Two top economists from Democratic presidential administrations are raising the alarm about inflation this week even as the Biden administration touts its progress on the issue.

Lawrence Summers, who served as Secretary of the Treasury for President Bill Clinton and Director of National Economic Council for President Obama, pointed to the latest consumer price inflation data, saying the U.S. “has a serious inflation problem.”

Read More

Connecticut Residents Push Back Against Move to Expand ‘Section 8’ Affordable Housing

As Connecticut has the sixth-highest median monthly housing costs, some residents and lawmakers are fiercely pursuing measures to prevent developers from building affordable housing units in their towns.

Renee Dobos, chief executive officer of Connecticut Housing Partners, told The Center Square that more than 30 years ago the General Assembly recognized steps should be taken to lead towns to recognize they have a responsibility to make housing affordable to essential workers, senior citizens, and a wide variety of others with diverse incomes.

Read More

Report: Transit Agencies May Turn to Taxpayers for More Money When COVID-19 Funds Dry Up

Transit agencies could turn to taxpayers for more money when federal COVID-19 money runs out.

With federal money dwindling, some mass transit agencies are preparing to seek more tax dollars at a time when fewer people are riding, according to a report from a credit rating agency.

Some workers never plan to return to the office, creating uncertainties for mass transit agencies and the taxpayers who fund them, especially those more dependent on riders for fare revenue. A new report from S&P Global Ratings said transit systems could seek additional tax dollars when federal COVID-19 money runs dry in 2025.

Read More

Biden: Republican Officials Shouldn’t Interfere with His Immigration Policies

President Joe Biden doesn’t want Republican officials interfering with his immigration policies, saying their initiative to send people north from the border is “playing politics” and “un-American.”

Speaking at the Congressional Hispanic Caucus Institute gala in Washington, D.C., Thursday night, he said, “Instead of working with us on solutions, Republicans are playing politics with human beings using them as props. What they are doing is simply wrong. It’s un-American. It’s reckless.”

Read More

Republican U.S. Reps Urge Defense Department to End Military Vaccine Mandate

A group of 47 members of Congress are urging the Secretary of the Department of Defense to “immediately revoke” the COVID-19 vaccine mandate he issued last August for all service members, civilian personnel, and contractors. They’ve also asked him to re-instate those who’ve already been discharged for noncompliance.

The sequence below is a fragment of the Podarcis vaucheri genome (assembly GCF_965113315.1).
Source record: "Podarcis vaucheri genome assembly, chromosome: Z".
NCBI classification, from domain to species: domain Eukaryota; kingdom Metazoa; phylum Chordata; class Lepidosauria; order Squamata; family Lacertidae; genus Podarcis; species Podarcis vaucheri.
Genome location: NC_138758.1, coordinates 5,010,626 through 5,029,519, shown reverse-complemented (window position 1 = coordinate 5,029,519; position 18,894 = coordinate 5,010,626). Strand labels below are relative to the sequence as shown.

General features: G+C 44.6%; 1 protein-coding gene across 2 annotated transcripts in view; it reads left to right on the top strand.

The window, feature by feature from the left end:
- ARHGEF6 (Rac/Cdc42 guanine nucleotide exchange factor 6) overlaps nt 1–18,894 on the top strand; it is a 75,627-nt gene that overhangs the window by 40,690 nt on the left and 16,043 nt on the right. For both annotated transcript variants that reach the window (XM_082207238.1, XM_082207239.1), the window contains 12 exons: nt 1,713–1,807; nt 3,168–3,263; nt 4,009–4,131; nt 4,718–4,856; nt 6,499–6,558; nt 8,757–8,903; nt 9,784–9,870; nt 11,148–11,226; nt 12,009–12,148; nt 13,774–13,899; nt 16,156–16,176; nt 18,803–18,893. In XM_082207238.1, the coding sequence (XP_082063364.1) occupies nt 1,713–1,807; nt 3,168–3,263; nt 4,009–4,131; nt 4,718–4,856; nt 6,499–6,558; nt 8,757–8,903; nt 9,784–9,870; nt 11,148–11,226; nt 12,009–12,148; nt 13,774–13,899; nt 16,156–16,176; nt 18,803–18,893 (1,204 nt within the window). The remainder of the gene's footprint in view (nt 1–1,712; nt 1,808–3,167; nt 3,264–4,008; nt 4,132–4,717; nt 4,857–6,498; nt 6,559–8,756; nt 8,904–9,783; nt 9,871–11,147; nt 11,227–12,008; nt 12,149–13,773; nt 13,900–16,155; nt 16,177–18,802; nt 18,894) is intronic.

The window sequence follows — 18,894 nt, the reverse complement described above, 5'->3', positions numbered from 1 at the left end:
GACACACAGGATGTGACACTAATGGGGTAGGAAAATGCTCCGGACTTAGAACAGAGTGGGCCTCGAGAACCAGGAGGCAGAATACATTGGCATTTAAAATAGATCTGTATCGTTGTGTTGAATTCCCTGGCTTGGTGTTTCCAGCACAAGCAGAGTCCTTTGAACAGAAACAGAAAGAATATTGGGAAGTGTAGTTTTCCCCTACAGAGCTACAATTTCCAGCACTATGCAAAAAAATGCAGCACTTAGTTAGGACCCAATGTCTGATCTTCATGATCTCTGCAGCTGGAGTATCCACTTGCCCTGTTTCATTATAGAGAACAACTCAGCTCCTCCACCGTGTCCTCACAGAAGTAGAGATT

In a Sept. 15 letter to Defense Secretary Lloyd Austin, they wrote “to express our grave concern over the effect of the Department of Defense’s COVID-19 vaccine mandate on the readiness of our Armed Forces, particularly the U.S. Army.

Read More

Connecticut and Florida Attorneys General Lead Bipartisan Effort to Classify Illicit Fentanyl as Weapon of Mass Destruction

fentanyl pills on the hood of a vehicle

Florida Attorney General Ashley Moody and Connecticut Attorney General William Tong are leading a multistate, bipartisan effort urging President Joe Biden to classify illicit fentanyl as a weapon of mass destruction (WMD).

“I first called for President Biden to take swift action in July and call fentanyl what it is – a weapon of mass destruction,” Moody said. “Now, I am leading a bipartisan coalition of 18 attorneys general demanding the president take action now, declare fentanyl a WMD and join us in our fight to prevent the death and destruction caused by this highly-lethal substance from getting even worse.”

Read More

Poll: Voters Say Biden Has Further ‘Divided’ Country

The majority of Americans say President Joe Biden has further divided the country, according to a new poll.

Convention of States Action, along with the Trafalgar Group, released the polling data, which showed that 58.7% of surveyed voters say that “Biden has divided the country during his time as president.”

Read More

Tentative Deal Reached to Avoid National Rail Strike

The freight railroad industry reached a tentative deal with rail worker unions Thursday morning to avoid a national rail strike that threatened to cripple the nation’s already stressed supply chain.

The tentative agreement still must be ratified in a vote of the unions’ workers.

Read More

Two More Texas Counties Declare Invasion at Southern Border, Bringing Total to 29

Two more Texas counties have declared an invasion at the southern border, bringing to 29 the total that have done so so far, with more expected to follow.

The judges and county commissioners of Wharton and Burnet counties this week signed resolutions calling for “additional measures to secure the border, stop the invasion at the border, and protect our communities.”

Read More

Connecticut Farmers Seek More Aid

If approved on the federal level, more Connecticut farmers could gain assistance for the harsh realities dealt them by the ongoing drought.

A natural disaster request was submitted to the U.S. Department of Agriculture, Gov. Ned Lamont said, for Litchfield and New Haven counties where drought conditions have caused damage to farms.

Read More

Four More Texas Counties Declare Invasion at Southern Border, Bringing Total to 22

The judges and commissioners of four more Texas counties have declared an invasion at the southern border, bringing to 22 the number of counties that have done so.